The rest period is healthy and is just fine for your hens to experience. It does not mean they are sick or in poor health. This period of time when they are not laying can even be helpful because it prevents chickens from going broody. This way, they will not be setting on and hatching eggs during cold and unfavorable conditions that could be dangerous to baby chicks.
There is no need to force your hens to lay all winter long, unless you need the egg production or do not like to spend money on chicken feed when your chickens are not laying.
Some savvy homesteaders will plan their chicken flock so that they can enjoy the eggs all summer long, and butcher the extra hens in the fall when egg production declines or stops.
This way, they can enjoy hearty egg production during natural times without feeding their ‘freeloading’ hens all winter long. They keep just enough of a flock to produce eggs again in the spring and order extra chickens from their local hatchery or farm to replenish their flock.
Chicken Breeds that Lay All Winter
Some breeds of chicken have been bred to continue laying in spite of the decreased daylight. Chicken keepers have reported that breeds such as Golden Comets, Red Sex-Links, and even White Leghorns can and do lay steadily all winter long. These are good options for chicken keepers who do not want to light their coop artificially.
Health Issues Related to Lighting the Coop
Some folks believe that artificially lighting the coop can cause health problems such as egg binding and vent prolapse as well as picking and pecking between hens. These are serious issues that can be very harmful to your flock.
Although this is enough to keep some farmers from artificially lighting their coops, others believe that since these health issues have not been scientifically proven to be linked to artificially lighting the coop, then they are nothing to worry about.
Whether you choose to light your coop or not is a personal preference for you and your flock that only you can decide. However, it is possible to successfully induce your hens to lay eggs all winter long by providing artificial light.
The simplest way to add light to your chicken coop is by adding a single bulb. Portable light sockets, such as the silver reflective type that are generally used with heat lamp bulbs, can be used for a typical light bulb as well.
Choose one with a cover to protect the bulb from accidental breakage which could cause a fire or otherwise harm your chickens. The safety of your chickens is a priority, so be sure to choose a system that will be safe from fire or electric surges.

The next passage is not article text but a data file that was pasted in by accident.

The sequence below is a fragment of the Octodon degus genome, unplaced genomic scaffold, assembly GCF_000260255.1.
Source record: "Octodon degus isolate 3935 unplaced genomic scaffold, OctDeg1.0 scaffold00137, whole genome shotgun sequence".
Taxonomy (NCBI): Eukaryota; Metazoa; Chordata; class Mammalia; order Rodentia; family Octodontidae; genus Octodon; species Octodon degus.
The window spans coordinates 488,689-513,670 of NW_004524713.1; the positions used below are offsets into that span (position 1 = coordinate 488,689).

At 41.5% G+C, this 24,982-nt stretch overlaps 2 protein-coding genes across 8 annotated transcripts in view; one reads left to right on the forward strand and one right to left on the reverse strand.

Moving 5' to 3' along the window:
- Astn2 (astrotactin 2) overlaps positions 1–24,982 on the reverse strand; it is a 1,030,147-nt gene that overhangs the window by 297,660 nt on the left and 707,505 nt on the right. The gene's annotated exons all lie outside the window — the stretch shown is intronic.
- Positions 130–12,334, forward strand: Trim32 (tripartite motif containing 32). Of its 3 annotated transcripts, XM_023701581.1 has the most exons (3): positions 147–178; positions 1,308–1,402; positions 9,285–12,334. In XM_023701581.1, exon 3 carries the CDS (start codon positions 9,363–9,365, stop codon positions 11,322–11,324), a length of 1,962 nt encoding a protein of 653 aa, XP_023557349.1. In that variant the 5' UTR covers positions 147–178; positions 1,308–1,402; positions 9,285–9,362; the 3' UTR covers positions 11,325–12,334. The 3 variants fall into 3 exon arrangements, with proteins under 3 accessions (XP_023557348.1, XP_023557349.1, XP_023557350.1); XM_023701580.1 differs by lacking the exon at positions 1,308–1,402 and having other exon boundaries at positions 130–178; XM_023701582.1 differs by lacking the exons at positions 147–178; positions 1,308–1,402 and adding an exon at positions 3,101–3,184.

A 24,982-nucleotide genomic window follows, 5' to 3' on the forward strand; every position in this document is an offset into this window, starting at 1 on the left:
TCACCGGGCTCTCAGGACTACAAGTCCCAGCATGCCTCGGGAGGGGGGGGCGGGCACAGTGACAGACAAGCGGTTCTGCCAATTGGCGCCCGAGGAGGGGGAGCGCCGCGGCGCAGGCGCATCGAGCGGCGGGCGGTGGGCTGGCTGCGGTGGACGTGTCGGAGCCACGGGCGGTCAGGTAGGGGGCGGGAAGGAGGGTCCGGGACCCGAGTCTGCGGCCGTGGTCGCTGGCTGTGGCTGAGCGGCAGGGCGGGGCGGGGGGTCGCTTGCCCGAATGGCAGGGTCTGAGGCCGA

Small solar set-ups can be used to provide low level light in your coop. These set-ups can be fairly inexpensive and safe to purchase. The smallest systems can be found on amazon.com with merely a lightbulb, small battery, and a small solar panel.
Other systems, such as the ones found at biolite.com, are brighter and more reliable but much more expensive. If you do not have electricity at or near your coop, using some sort of solar set-up may be the easiest way to add extra light to your chicken coop in the winter.
When adding artificial light to your chicken coop, remember that chickens do need some level of darkness to maintain good sleep and good health. Use a timer to add light for several hours in the evening so that your chickens will receive enough light to keep laying eggs but still have enough darkness to be healthy. Use the least amount of extra light necessary to save on your electric bill and to be as natural as possible.
According to Nutrena, a 9 watt bulb on a timer is all that is needed to give your chickens enough light to continue laying all winter. Keep lightbulbs clean, as dirty lightbulbs will have decreased light output as well as cause a fire hazard.
Chickens may attempt to roost on a freestanding light, so the safest thing to do is use a light that hangs from the ceiling and is away from your roosting area. This should keep it the chickens from roosting on it or knocking it over.
We use a timer, and don’t have to “remember” to shut off the lights.
We are also only adding about 4 hours of artificial light to their day, and 2 hours of that is in the mornings.